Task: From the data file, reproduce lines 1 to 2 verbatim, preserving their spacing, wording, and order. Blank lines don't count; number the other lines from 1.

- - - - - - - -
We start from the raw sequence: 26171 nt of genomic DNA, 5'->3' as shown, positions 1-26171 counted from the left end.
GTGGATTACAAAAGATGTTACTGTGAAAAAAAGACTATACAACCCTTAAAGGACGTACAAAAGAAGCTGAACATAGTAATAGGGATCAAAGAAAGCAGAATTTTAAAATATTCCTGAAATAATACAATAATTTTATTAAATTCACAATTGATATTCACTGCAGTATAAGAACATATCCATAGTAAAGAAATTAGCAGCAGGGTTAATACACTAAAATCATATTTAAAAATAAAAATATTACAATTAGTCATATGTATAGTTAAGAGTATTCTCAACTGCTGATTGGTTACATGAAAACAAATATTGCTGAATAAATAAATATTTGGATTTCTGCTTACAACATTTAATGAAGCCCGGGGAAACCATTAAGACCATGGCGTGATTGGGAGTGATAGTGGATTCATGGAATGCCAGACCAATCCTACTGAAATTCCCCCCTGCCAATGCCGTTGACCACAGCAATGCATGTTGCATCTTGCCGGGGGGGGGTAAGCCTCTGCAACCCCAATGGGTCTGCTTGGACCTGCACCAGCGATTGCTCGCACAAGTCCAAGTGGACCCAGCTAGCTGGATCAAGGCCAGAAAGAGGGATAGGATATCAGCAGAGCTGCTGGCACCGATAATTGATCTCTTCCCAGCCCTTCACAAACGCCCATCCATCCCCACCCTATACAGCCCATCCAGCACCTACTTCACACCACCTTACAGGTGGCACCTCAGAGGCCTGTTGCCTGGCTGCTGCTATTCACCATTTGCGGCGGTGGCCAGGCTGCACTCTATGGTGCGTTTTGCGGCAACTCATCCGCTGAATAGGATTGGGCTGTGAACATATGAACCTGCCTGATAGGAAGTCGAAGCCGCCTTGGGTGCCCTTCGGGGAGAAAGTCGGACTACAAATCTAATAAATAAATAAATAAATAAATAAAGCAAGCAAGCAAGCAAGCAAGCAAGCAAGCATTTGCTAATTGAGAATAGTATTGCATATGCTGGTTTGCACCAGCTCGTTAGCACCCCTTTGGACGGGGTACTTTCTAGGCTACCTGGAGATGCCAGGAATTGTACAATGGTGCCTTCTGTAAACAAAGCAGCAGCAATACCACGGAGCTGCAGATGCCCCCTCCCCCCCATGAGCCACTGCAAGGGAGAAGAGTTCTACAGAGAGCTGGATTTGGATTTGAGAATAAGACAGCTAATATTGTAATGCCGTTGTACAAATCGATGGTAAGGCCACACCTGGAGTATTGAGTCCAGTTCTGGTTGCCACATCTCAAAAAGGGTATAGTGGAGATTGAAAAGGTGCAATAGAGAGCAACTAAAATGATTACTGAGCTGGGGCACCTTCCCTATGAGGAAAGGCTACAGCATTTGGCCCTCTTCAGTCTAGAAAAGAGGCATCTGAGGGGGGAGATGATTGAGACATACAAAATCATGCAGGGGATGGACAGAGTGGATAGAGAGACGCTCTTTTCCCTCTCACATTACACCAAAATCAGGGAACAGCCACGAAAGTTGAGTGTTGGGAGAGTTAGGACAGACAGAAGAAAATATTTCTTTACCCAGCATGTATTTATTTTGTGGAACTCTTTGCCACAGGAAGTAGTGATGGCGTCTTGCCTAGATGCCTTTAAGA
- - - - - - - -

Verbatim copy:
We start from the raw sequence: 26171 nt of genomic DNA, 5'->3' as shown, positions 1-26171 counted from the left end.
GTGGATTACAAAAGATGTTACTGTGAAAAAAAGACTATACAACCCTTAAAGGACGTACAAAAGAAGCTGAACATAGTAATAGGGATCAAAGAAAGCAGAATTTTAAAATATTCCTGAAATAATACAATAATTTTATTAAATTCACAATTGATATTCACTGCAGTATAAGAACATATCCATAGTAAAGAAATTAGCAGCAGGGTTAATACACTAAAATCATATTTAAAAATAAAAATATTACAATTAGTCATATGTATAGTTAAGAGTATTCTCAACTGCTGATTGGTTACATGAAAACAAATATTGCTGAATAAATAAATATTTGGATTTCTGCTTACAACATTTAATGAAGCCCGGGGAAACCATTAAGACCATGGCGTGATTGGGAGTGATAGTGGATTCATGGAATGCCAGACCAATCCTACTGAAATTCCCCCCTGCCAATGCCGTTGACCACAGCAATGCATGTTGCATCTTGCCGGGGGGGGGTAAGCCTCTGCAACCCCAATGGGTCTGCTTGGACCTGCACCAGCGATTGCTCGCACAAGTCCAAGTGGACCCAGCTAGCTGGATCAAGGCCAGAAAGAGGGATAGGATATCAGCAGAGCTGCTGGCACCGATAATTGATCTCTTCCCAGCCCTTCACAAACGCCCATCCATCCCCACCCTATACAGCCCATCCAGCACCTACTTCACACCACCTTACAGGTGGCACCTCAGAGGCCTGTTGCCTGGCTGCTGCTATTCACCATTTGCGGCGGTGGCCAGGCTGCACTCTATGGTGCGTTTTGCGGCAACTCATCCGCTGAATAGGATTGGGCTGTGAACATATGAACCTGCCTGATAGGAAGTCGAAGCCGCCTTGGGTGCCCTTCGGGGAGAAAGTCGGACTACAAATCTAATAAATAAATAAATAAATAAATAAAGCAAGCAAGCAAGCAAGCAAGCAAGCAAGCATTTGCTAATTGAGAATAGTATTGCATATGCTGGTTTGCACCAGCTCGTTAGCACCCCTTTGGACGGGGTACTTTCTAGGCTACCTGGAGATGCCAGGAATTGTACAATGGTGCCTTCTGTAAACAAAGCAGCAGCAATACCACGGAGCTGCAGATGCCCCCTCCCCCCCATGAGCCACTGCAAGGGAGAAGAGTTCTACAGAGAGCTGGATTTGGATTTGAGAATAAGACAGCTAATATTGTAATGCCGTTGTACAAATCGATGGTAAGGCCACACCTGGAGTATTGAGTCCAGTTCTGGTTGCCACATCTCAAAAAGGGTATAGTGGAGATTGAAAAGGTGCAATAGAGAGCAACTAAAATGATTACTGAGCTGGGGCACCTTCCCTATGAGGAAAGGCTACAGCATTTGGCCCTCTTCAGTCTAGAAAAGAGGCATCTGAGGGGGGAGATGATTGAGACATACAAAATCATGCAGGGGATGGACAGAGTGGATAGAGAGACGCTCTTTTCCCTCTCACATTACACCAAAATCAGGGAACAGCCACGAAAGTTGAGTGTTGGGAGAGTTAGGACAGACAGAAGAAAATATTTCTTTACCCAGCATGTATTTATTTTGTGGAACTCTTTGCCACAGGAAGTAGTGATGGCGTCTTGCCTAGATGCCTTTAAGA